The residence in Sevran is located within a site undergoing profound change: the densification of the built fabric, redevelopment of J-F. Kennedy Avenue into an urban boulevard with the implantation of a tramway and the regeneration of deprived neighbourhoods.
The project includes the demolition of 200 bedrooms and the construction of 225 flats (about 18sqm) and a communal kitchen.
The project is expressed through the tension between two regular volumes animated by an external joinery frame and the play between materials.
Externally insulated hand pressed brick is the principal building material due to its ecological attributes, its thermal and acoustical characteristics but also, because over the years, it keeps its original colours without any particular maintenance other than the patina of time.
The solid parts are composed with the interweaving between grey solid hand pressed bricks, matt and rough in appearance, in contrast with a random and sparkling arrangement of blue azure varnished bricks that reflect the light. This composition confers upon the building a contemporary interpretation of a classical and durable material.
The project is planned on a regular grid based on the repetition of a typical 18sqm self-contained flat. To optimize the services layout (water and ventilation), the flats are in built in pairs. They are then assembled into coherent sets of 12 to 16 units per level to form two distinct building volumes.
The tension between these two volumes, each composed of two entities different in height with a common ground floor, is such that the group is identified as a single entity composed of 225 identical flats. Through this geometrical play of sliding volumes, these individual brick buildings bring into play a change of scale propice to better architectural integration.
Further, also centred on a regular grid, the bays are grouped two-by-two and confined within a prefabricated anodized aluminum frame that protrudes slightly from the brick facade. These twin units harmonize in an alternating manner and are offset on each level to provide a variety of effects which, when added to the breaks in volume, hide the repetitive accumulation of the identical flats that stigmatizes the mono-functional nature of the operation.
The project thus proposes a “Russian doll” type of plan where each set softens the addition of the precedent subset.
The first Russian doll, the typical flat is worked around three determining factors that give it a distinctive domestic aspect:
- a linear furniture unit that integrates all the functional needs: kitchenette, refrigerator and storage;
- a bespoke prefabricated bathroom cabin for the elderly/disabled that includes a washbasin, a shower with floor waste and a suspended toilet pan; and
- a large glazed anodized aluminum window composed of two sliding elements (to avoid the inward opening swing that would impinge on the internal area) and sun protection/occultation, housed within a frame, by a sliding anodized aluminum louvered shutter.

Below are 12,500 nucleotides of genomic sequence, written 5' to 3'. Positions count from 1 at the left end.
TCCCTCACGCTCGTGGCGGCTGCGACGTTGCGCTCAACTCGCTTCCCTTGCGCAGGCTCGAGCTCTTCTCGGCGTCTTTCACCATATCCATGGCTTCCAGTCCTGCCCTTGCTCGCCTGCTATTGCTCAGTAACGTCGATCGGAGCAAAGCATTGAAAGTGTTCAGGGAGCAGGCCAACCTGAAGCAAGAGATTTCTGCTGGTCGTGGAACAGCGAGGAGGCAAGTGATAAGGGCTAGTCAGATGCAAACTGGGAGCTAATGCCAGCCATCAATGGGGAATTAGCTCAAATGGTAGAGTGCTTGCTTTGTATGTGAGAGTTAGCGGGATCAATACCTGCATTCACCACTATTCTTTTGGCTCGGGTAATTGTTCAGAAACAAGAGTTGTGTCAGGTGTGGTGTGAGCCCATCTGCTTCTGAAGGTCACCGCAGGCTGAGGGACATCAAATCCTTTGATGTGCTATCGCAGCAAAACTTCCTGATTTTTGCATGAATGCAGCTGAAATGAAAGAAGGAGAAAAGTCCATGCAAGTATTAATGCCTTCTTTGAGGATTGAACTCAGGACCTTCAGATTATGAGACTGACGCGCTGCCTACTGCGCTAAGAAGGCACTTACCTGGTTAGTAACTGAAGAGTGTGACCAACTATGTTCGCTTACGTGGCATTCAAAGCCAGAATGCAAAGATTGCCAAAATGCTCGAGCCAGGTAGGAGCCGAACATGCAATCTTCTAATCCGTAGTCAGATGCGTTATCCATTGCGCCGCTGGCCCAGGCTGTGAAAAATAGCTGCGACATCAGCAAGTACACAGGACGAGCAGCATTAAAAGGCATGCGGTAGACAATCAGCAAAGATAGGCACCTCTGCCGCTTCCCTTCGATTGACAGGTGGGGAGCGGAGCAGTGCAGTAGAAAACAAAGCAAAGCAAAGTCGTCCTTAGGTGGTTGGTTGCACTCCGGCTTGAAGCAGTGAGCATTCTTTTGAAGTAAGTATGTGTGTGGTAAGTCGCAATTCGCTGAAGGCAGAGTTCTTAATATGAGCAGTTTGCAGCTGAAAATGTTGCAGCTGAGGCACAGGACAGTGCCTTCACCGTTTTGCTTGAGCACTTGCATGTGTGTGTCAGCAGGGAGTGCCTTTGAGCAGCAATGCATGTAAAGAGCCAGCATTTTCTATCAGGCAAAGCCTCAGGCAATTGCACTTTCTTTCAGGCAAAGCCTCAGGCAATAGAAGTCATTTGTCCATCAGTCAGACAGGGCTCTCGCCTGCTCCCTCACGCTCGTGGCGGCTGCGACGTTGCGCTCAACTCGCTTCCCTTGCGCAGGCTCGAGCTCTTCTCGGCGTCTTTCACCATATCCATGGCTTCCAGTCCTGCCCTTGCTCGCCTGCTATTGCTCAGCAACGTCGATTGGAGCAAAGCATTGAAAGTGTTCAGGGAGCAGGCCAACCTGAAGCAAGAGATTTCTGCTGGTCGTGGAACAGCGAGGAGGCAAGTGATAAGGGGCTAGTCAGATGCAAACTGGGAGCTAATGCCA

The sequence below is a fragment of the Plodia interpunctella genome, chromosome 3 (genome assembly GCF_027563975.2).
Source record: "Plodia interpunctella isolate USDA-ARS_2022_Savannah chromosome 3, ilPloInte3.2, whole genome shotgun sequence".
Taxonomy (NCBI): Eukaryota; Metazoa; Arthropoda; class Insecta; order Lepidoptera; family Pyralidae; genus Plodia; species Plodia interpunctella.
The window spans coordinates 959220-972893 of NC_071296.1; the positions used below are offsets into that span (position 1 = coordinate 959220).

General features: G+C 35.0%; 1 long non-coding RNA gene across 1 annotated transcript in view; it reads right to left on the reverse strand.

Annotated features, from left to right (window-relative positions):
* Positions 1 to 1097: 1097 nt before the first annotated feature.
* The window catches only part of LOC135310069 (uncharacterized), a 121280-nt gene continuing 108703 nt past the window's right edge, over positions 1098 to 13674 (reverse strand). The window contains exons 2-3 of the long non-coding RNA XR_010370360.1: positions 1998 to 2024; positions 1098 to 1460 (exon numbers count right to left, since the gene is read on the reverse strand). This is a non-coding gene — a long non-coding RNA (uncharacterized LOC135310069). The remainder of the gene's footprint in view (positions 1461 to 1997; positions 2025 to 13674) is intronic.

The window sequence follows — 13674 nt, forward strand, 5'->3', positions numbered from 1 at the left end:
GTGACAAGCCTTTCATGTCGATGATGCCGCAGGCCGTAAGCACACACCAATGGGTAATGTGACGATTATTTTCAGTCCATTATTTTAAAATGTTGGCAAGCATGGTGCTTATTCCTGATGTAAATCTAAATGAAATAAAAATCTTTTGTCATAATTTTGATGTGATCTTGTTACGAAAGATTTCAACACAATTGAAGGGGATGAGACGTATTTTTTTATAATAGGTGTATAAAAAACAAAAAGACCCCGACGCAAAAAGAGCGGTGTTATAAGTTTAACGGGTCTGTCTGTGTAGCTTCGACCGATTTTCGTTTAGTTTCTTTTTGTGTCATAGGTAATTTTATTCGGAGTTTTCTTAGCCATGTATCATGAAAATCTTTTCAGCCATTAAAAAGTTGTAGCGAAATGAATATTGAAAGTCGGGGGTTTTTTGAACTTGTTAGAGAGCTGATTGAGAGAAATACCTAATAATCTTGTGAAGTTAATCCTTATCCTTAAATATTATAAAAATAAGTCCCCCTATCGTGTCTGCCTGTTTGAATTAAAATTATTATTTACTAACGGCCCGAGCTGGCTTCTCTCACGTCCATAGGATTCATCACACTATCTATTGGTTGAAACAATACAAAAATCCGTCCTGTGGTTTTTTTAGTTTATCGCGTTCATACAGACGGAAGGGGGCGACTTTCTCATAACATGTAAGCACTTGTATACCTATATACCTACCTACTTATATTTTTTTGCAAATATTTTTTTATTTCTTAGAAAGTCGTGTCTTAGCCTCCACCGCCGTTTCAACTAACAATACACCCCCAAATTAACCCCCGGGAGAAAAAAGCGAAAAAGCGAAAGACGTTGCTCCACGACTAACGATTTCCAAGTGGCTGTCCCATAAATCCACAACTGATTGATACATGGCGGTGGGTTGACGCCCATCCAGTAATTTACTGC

Recyclable and resistant to bad weather, aluminium provides the reflections and brilliance characteristics propitious to the muffled reverberation of the townscape, to the chromatic mesh and the accentuation of contrasts.
Access to the flats is by naturally lit circulations sequenced by rings of colours that identify vertical movement (dark gray) and each flat door (blue). These rings create landings in front of each flat and integrate the wayfinding.
The last Russian doll in the project, the morphology of the building volumes induced by the visible fragmentation of the structure (in opposition to the repetitiveness of the development) is also defined by the circulation gallery on the ground floor. The latter is expressed as an open but controlled space, wrapped around a small private and landscaped courtyard.
In continuation of the square that gives onto the boulevard, unfurling like a large glazed gallery onto the garden, the Hall serves the whole development. This “unscheduled” element, which maximizes the transparency, is the vector of a high quality of life and use that provides the main circulation to all the proposed facilities giving this place a distinct public but also residential character:
- access to the vertical circulation to the flats;
- access to the facilities and reception areas; and
- access to the canteen located at the end of the south gallery (built after the demolition of the existing building) and orientated towards the main access whilst contributing to enveloppe and render intimate the central garden.
An internal tree planted garden, opened to all, was thus created in spite of the compactness of the project and the dimensionnel constraints due to the morphology of the site and the close proximity of existing buildings during construction.
This element created a microclimatic zone, the internal vector of a high quality of life and use; a place for socializing. It protects from temperature differences and luminosity by creating a sunny but ventilated place (natural east-west air movement) and acoustical protection from J-F. Kennedy Avenue. The garden is visually open to the north while benefiting from the sun in the west whilst protected from the prevailing winds (southwest and northeast).
The project thus part of a BBC label environmental approach.